Spinning Wheels
With the introduction of the algo wheel, a challenge we all face is to measure performance on the basis of unbiased data that is statistically significant.  The most common form of data evaluation on the street is order-level randomized trials. At the simplest level, this tests two variants, A and B, by sending orders randomly in order to directly compare performances. Since the meaningfulness of parent-level randomized trials relies heavily on a large sample size of comparable observations over significant time horizons, the lack of turnover in several markets results in statistically insignificant observations. The AlgoKaizen™ framework solves for this problem by subjecting the two models to systematic child-level randomized trials within the duration of a single order. This process substantially increases the number of statistically significant observations even in lower turnover environments.

Furthermore traditional parent-level randomized trials assume that the extraneous factors like market regimes and order characteristics are balanced evenly across the different models. That does not always happen, and the resulting data prevents an apples-to-apples comparison. So using the traditional approach, a model that gets more data trading during inactive months could appear to be better than the model whose strength is trading around elections simply because that regime lasted longer. As the AlgoKaizen™ framework allows for child-level randomized trials on the same order it can accurately compare the effectiveness of models across different order book regimes (e.g. momentum, reversion, range bound scenarios).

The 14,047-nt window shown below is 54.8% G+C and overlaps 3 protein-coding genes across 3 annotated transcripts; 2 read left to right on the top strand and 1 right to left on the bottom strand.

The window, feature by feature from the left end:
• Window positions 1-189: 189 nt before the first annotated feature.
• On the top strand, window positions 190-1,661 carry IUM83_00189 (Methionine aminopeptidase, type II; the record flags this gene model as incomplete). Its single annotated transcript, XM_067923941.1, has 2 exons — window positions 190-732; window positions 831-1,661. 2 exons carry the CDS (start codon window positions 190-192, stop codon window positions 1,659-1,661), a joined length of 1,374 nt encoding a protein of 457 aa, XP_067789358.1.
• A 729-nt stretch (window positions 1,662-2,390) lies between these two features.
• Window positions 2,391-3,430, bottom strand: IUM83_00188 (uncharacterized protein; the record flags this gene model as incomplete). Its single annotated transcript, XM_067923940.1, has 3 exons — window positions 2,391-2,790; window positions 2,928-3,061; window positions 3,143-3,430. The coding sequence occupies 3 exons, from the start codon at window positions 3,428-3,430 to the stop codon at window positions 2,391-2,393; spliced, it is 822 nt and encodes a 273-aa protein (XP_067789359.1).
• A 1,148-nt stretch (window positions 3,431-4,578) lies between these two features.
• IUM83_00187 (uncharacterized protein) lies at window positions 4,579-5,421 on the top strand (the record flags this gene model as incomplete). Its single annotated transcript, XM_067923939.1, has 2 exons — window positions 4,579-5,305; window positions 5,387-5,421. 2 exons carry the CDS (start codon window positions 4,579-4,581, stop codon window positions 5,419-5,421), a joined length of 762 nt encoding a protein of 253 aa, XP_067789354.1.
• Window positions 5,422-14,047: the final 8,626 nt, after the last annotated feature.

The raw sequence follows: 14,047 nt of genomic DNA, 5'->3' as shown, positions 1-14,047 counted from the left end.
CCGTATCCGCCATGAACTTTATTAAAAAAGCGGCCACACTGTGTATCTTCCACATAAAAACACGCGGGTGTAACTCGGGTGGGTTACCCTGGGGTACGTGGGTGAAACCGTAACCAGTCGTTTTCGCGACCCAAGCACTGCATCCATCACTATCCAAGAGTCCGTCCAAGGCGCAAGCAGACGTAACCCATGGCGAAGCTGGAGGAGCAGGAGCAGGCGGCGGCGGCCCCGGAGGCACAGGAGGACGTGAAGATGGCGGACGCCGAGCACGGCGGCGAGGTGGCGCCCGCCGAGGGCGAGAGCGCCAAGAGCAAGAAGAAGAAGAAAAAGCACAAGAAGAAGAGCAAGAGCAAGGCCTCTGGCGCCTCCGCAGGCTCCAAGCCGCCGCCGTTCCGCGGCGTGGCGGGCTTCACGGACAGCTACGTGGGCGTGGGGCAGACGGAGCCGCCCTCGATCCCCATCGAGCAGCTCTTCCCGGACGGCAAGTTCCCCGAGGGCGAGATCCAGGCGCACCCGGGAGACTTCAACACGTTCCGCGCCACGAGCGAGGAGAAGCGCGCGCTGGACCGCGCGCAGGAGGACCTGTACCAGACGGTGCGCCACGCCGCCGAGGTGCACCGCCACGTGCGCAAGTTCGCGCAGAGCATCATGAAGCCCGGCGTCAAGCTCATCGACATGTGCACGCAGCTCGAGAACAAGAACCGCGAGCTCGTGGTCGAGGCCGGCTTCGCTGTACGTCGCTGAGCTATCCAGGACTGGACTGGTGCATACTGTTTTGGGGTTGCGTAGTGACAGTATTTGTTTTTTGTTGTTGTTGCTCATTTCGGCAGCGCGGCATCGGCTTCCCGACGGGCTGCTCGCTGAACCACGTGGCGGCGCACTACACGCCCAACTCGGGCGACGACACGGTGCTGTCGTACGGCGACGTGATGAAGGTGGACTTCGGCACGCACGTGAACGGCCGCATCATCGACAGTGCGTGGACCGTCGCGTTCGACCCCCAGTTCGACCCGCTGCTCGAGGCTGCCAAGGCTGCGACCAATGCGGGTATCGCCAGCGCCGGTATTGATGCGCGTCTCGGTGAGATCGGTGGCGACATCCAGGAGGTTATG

Figure 2 illustrates a sample of the data explosion created by using child-level randomized trials over traditional parent-order randomized trails. Algorithms benefit by being equipped to systematically apply the ‘fittest’ model that is statistically proven to be effective under a particular set of conditions, allowing for a more robust and accurate process of trade planning.

Future of Self Progression Framework:
At present, the bulge bracket brokers are experimenting with ways to improve the efficiency of rolling out new algorithms to the buy-side.  Just as how smartphone users now install the latest mobile operating system through a simple click of an “update” button, similarly evolutionary computing enables the buy-side to utilize the latest trade planning tools without needing to implement brand new algorithms.

The benefits of evolutionary computing does not stop there. We envision this framework will be especially important for clients who use Algo Wheels, where there is a need to optimize trading across multiple objectives and to turn around changes quickly.  It is important to note that having a customizable platform that can support automated randomized trial testing and trade segmentation is only a starting point. The key to any self-progression framework is the ability to perpetually create, measure, and deploy new trade planning models. To achieve this, the sell-side needs to be in constant dialogue with the buy-side to understand their order profiles and trading objectives. The race to find the ‘fittest’ quant models has officially begun!